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    Reluctant committee’s date with destiny Reluctant committee’s date with destiny
    A RELUCTANT South Australian Harness Racing Club committee has agreed to conduct a Special General Meeting. The meeting is the result of a push... Reluctant committee’s date with destiny

    A RELUCTANT South Australian Harness Racing Club committee has agreed to conduct a Special General Meeting.

    The meeting is the result of a push from a group of members who have “lost faith in the committee”.

    Led by Tony Copeland, the group submitted a letter signed by 40 members to the club on April 18, which they say fits within the club’s constitution via clause 35.5.

    As such, the committee has a legal obligation to host the meeting within 21 days, during which time the members will call upon the committee to temporarily hand the ‘reins’ to HRSA while an independent auditor investigates the club’s finances and management.

    According to Copeland the committee is also required to give members 21 days notice of the meeting date.

    In response club President Richard Miller issued a statement today, which declares the ‘Copeland crew’ haven’t met the conditions properly.

    Despite the short comings of the coup, Miller and his committee have decided to ‘play ball’.

    “Under the SAHRC Constitution the committee are required to schedule such meetings within 21 clear days of receiving and appropriate request,” Miller wrote.

    “Whereas the submitted petition itself contains enough signatories to support the calling of a Special General Meeting it does not specify the resolutions intended to be put to the membership…it is therefore not clear if those people were aware of what actions they were supporting.

    “Despite the technical deficiency Committee have agreed to proceed with convening a meeting.”

    Although the 21 days notice as required by the constitution has not been met, the club will hold the Special General Meeting at Globe Derby on May 9.

    During his correspondence Miller also embraced the opportunity to take a swipe at the “protagonists”

    “Members will recall that the same group of protagonists put similar motions to Members at the 2017 AGM that were soundly defeated,” Miller stated. ”

    Given two-thirds of the membership must agree on the proposed changes, ‘proxy votes’ are expected to play a major role in the outcome.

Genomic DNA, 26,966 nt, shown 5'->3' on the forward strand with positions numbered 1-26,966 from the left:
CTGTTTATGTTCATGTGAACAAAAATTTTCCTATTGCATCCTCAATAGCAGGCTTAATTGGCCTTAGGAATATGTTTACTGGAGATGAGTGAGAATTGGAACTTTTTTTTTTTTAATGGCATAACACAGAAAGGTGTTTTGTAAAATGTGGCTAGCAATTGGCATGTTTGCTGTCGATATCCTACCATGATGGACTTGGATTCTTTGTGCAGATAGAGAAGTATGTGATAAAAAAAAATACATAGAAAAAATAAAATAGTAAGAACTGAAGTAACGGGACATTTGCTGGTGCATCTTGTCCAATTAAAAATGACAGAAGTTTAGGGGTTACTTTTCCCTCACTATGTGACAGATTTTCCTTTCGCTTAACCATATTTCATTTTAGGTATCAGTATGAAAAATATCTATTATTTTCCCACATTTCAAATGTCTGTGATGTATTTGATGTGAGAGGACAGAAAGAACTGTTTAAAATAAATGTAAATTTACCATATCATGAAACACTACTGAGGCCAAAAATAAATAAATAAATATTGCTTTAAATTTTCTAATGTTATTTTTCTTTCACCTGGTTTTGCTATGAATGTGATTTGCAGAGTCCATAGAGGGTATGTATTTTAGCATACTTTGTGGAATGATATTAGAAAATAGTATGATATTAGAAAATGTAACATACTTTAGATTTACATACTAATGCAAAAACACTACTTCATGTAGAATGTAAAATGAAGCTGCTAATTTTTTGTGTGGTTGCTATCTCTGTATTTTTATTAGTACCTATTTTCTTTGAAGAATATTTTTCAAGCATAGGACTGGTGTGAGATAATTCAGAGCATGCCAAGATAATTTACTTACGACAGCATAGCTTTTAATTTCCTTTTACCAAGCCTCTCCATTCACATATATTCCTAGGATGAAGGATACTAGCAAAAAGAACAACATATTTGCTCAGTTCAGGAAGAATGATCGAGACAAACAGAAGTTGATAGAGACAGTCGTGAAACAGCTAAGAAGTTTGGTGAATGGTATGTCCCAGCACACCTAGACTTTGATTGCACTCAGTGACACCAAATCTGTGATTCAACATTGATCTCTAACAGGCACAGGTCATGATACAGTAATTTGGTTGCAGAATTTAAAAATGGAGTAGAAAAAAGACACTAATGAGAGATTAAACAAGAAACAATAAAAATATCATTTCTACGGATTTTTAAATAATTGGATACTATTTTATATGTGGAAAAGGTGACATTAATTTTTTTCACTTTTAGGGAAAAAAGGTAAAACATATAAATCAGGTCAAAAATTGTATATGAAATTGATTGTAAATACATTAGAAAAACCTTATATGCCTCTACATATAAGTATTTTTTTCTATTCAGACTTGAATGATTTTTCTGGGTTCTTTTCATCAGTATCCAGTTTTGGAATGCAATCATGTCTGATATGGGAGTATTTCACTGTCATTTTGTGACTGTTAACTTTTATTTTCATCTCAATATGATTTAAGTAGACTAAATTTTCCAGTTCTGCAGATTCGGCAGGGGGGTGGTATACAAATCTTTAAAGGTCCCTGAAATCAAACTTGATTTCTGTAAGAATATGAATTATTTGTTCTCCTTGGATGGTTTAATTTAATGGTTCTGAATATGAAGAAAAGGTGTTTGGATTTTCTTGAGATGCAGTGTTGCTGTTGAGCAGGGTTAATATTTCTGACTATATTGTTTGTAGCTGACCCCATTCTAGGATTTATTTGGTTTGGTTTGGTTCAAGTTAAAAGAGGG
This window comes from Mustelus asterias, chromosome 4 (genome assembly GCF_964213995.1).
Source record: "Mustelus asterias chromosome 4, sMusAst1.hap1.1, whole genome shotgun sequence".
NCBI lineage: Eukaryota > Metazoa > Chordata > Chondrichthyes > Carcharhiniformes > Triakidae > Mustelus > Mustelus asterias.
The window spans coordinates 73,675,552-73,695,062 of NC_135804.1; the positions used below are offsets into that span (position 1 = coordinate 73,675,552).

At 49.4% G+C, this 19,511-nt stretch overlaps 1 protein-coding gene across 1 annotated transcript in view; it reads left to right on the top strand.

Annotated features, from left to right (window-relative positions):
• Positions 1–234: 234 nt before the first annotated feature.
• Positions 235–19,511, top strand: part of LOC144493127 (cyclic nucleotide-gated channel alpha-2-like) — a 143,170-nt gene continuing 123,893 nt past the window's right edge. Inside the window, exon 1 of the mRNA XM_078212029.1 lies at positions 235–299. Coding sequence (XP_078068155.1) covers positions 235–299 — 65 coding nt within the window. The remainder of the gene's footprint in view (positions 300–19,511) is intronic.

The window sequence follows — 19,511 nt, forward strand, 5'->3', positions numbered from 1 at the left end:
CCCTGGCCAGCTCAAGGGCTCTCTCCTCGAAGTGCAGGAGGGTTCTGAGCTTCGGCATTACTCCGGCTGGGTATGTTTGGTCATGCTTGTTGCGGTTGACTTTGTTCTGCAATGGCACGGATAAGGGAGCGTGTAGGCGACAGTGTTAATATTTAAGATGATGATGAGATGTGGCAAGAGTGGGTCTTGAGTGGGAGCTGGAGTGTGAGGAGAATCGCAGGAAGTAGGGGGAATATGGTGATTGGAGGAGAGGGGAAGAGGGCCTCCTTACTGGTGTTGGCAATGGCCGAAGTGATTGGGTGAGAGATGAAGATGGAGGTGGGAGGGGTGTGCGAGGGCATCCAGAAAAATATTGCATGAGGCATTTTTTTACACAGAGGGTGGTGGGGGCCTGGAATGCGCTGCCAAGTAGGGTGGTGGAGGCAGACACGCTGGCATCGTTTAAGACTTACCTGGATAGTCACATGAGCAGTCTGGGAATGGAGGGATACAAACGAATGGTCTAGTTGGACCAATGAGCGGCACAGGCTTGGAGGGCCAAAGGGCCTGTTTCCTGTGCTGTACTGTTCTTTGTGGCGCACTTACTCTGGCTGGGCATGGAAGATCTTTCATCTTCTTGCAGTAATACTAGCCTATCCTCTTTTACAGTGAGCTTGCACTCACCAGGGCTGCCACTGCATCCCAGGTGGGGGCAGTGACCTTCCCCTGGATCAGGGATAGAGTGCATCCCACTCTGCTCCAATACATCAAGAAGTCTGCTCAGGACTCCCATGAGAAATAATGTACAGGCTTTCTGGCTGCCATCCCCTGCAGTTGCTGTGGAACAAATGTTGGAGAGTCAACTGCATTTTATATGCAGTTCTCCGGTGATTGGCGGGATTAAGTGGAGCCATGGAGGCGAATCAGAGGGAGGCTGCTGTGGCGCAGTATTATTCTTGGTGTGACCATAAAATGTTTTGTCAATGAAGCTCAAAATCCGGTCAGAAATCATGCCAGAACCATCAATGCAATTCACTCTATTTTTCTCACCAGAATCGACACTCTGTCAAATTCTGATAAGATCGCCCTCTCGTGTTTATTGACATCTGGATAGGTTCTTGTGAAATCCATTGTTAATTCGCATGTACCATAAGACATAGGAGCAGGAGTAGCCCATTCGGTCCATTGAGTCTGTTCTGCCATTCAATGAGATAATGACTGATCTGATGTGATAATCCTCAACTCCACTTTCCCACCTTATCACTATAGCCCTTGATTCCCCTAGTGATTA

Knowing this the case, Copeland and company have asked for a membership list to enable them to make contact with voters – a request which has been denied by the committee.

    The committee, however, can use the list to contact members!

    “We don’t give it out to anyone under the privacy act,” Miller said. “It’s been a policy of club for long time.”

    Copeland disputed Miller’s statement while claiming the committee has handed over mailing labels in the past for prospective committee members to introduce themselves to members to attract votes.

    “We don’t want email addresses, phone numbers and so on, just some stick on mailing labels with addresses to send letters will do,” Copeland said. “It’s been done before so why can’t it be done again.

    “By keeping the list to themselves the committee is playing with a stacked deck.”

    Copeland also accused Miller of “fear mongering” with his attempt to sway members when he wrote the  group’s plans are “are designed to hand over your club to HRSA”.

    Copeland was also quick to point out HRSA cannot take control of the club’s assets as some participants appear to believe.

    “HRSA can take over control of the club’s day-to-day operation, but cannot assume the assets of the cub under its constitution,” Copeland said. “For HRSA to try to sell anything or take over an asset they would need support of 75 per cent of the members.

    “Even a change in the constitution in attempt to give themselves that power again requires a vote and support of the club’s members, so realistically HRSA cannot own or sell any of the club’s assets.”

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    Paul Courts

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